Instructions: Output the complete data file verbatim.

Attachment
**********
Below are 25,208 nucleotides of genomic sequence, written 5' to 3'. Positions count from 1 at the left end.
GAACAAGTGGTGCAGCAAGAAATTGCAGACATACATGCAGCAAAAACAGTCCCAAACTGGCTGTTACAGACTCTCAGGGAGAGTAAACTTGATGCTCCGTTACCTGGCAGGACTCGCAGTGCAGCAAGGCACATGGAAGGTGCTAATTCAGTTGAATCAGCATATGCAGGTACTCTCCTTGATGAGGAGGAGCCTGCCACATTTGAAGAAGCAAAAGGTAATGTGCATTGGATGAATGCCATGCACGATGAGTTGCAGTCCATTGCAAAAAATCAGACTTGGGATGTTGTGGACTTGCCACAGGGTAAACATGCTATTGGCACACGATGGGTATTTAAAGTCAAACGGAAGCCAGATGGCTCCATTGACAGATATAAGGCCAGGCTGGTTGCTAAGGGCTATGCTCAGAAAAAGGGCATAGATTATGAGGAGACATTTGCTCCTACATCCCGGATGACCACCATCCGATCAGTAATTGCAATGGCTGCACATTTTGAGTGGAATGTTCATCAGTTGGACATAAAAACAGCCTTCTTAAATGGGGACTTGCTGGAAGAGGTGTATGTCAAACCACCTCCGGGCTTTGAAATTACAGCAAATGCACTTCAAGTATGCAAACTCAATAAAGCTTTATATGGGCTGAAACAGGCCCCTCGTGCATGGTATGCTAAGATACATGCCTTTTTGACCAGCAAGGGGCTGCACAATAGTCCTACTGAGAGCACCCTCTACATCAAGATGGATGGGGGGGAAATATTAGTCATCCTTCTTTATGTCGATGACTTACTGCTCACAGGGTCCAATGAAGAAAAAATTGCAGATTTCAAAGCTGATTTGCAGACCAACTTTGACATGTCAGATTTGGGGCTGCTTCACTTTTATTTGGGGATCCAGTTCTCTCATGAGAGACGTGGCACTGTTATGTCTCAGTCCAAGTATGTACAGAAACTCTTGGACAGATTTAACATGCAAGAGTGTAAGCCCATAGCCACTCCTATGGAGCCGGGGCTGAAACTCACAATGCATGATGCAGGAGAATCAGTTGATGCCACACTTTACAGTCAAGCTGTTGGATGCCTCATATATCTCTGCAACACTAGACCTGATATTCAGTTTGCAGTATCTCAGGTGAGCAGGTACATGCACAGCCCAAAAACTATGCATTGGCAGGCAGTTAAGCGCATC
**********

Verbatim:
Below are 25,208 nucleotides of genomic sequence, written 5' to 3'. Positions count from 1 at the left end.
GAACAAGTGGTGCAGCAAGAAATTGCAGACATACATGCAGCAAAAACAGTCCCAAACTGGCTGTTACAGACTCTCAGGGAGAGTAAACTTGATGCTCCGTTACCTGGCAGGACTCGCAGTGCAGCAAGGCACATGGAAGGTGCTAATTCAGTTGAATCAGCATATGCAGGTACTCTCCTTGATGAGGAGGAGCCTGCCACATTTGAAGAAGCAAAAGGTAATGTGCATTGGATGAATGCCATGCACGATGAGTTGCAGTCCATTGCAAAAAATCAGACTTGGGATGTTGTGGACTTGCCACAGGGTAAACATGCTATTGGCACACGATGGGTATTTAAAGTCAAACGGAAGCCAGATGGCTCCATTGACAGATATAAGGCCAGGCTGGTTGCTAAGGGCTATGCTCAGAAAAAGGGCATAGATTATGAGGAGACATTTGCTCCTACATCCCGGATGACCACCATCCGATCAGTAATTGCAATGGCTGCACATTTTGAGTGGAATGTTCATCAGTTGGACATAAAAACAGCCTTCTTAAATGGGGACTTGCTGGAAGAGGTGTATGTCAAACCACCTCCGGGCTTTGAAATTACAGCAAATGCACTTCAAGTATGCAAACTCAATAAAGCTTTATATGGGCTGAAACAGGCCCCTCGTGCATGGTATGCTAAGATACATGCCTTTTTGACCAGCAAGGGGCTGCACAATAGTCCTACTGAGAGCACCCTCTACATCAAGATGGATGGGGGGGAAATATTAGTCATCCTTCTTTATGTCGATGACTTACTGCTCACAGGGTCCAATGAAGAAAAAATTGCAGATTTCAAAGCTGATTTGCAGACCAACTTTGACATGTCAGATTTGGGGCTGCTTCACTTTTATTTGGGGATCCAGTTCTCTCATGAGAGACGTGGCACTGTTATGTCTCAGTCCAAGTATGTACAGAAACTCTTGGACAGATTTAACATGCAAGAGTGTAAGCCCATAGCCACTCCTATGGAGCCGGGGCTGAAACTCACAATGCATGATGCAGGAGAATCAGTTGATGCCACACTTTACAGTCAAGCTGTTGGATGCCTCATATATCTCTGCAACACTAGACCTGATATTCAGTTTGCAGTATCTCAGGTGAGCAGGTACATGCACAGCCCAAAAACTATGCATTGGCAGGCAGTTAAGCGCATC